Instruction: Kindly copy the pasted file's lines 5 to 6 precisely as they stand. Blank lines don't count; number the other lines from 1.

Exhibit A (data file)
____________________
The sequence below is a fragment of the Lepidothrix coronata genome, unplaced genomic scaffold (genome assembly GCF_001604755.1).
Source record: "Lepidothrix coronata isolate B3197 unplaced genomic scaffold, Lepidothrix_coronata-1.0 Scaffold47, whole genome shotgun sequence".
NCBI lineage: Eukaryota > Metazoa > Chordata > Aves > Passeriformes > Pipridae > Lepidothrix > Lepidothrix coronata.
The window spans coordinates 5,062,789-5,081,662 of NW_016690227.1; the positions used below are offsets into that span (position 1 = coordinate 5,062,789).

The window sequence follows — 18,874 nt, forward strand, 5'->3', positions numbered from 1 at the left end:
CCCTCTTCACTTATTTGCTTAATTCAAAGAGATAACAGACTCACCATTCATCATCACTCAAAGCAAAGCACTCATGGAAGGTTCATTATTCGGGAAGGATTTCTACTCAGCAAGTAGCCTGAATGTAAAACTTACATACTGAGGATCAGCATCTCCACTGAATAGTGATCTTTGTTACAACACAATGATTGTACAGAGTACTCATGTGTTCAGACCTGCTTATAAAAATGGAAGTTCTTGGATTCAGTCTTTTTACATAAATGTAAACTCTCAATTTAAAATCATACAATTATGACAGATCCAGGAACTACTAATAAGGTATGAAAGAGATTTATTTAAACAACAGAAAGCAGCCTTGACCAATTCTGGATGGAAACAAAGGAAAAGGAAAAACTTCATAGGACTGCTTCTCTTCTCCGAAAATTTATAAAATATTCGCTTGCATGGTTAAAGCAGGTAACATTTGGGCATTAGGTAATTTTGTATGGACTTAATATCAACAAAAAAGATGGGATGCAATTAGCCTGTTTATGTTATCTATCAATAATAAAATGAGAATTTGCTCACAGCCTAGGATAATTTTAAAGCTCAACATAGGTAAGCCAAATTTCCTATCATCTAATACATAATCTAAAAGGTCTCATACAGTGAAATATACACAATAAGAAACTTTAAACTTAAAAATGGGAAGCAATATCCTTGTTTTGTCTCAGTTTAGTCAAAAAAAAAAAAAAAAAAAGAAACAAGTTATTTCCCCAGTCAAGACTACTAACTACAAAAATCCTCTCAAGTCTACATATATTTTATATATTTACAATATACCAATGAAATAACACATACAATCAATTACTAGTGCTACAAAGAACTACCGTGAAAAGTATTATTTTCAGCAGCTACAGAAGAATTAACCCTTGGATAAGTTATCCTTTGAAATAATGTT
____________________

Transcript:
The window sequence follows — 18,874 nt, forward strand, 5'->3', positions numbered from 1 at the left end:
CCCTCTTCACTTATTTGCTTAATTCAAAGAGATAACAGACTCACCATTCATCATCACTCAAAGCAAAGCACTCATGGAAGGTTCATTATTCGGGAAGGATTTCTACTCAGCAAGTAGCCTGAATGTAAAACTTACATACTGAGGATCAGCATCTCCACTGAATAGTGATCTTTGTTACAACACAATGATTGTACAGAGTACTCATGTGTTCAGACCTGCTTATAAAAATGGAAGTTCTTGGATTCAGTCTTTTTACATAAATGTAAACTCTCAATTTAAAATCATACAATTATGACAGATCCAGGAACTACTAATAAGGTATGAAAGAGATTTATTTAAACAACAGAAAGCAGCCTTGACCAATTCTGGATGGAAACAAAGGAAAAGGAAAAACTTCATAGGACTGCTTCTCTTCTCCGAAAATTTATAAAATATTCGCTTGCATGGTTAAAGCAGGTAACATTTGGGCATTAGGTAATTTTGTATGGACTTAATATCAACAAAAAAGATGGGATGCAATTAGCCTGTTTATGTTATCTATCAATAATAAAATGAGAATTTGCTCACAGCCTAGGATAATTTTAAAGCTCAACATAGGTAAGCCAAATTTCCTATCATCTAATACATAATCTAAAAGGTCTCATACAGTGAAATATACACAATAAGAAACTTTAAACTTAAAAATGGGAAGCAATATCCTTGTTTTGTCTCAGTTTAGTCAAAAAAAAAAAAAAAAAAAGAAACAAGTTATTTCCCCAGTCAAGACTACTAACTACAAAAATCCTCTCAAGTCTACATATATTTTATATATTTACAATATACCAATGAAATAACACATACAATCAATTACTAGTGCTACAAAGAACTACCGTGAAAAGTATTATTTTCAGCAGCTACAGAAGAATTAACCCTTGGATAAGTTATCCTTTGAAATAATGTT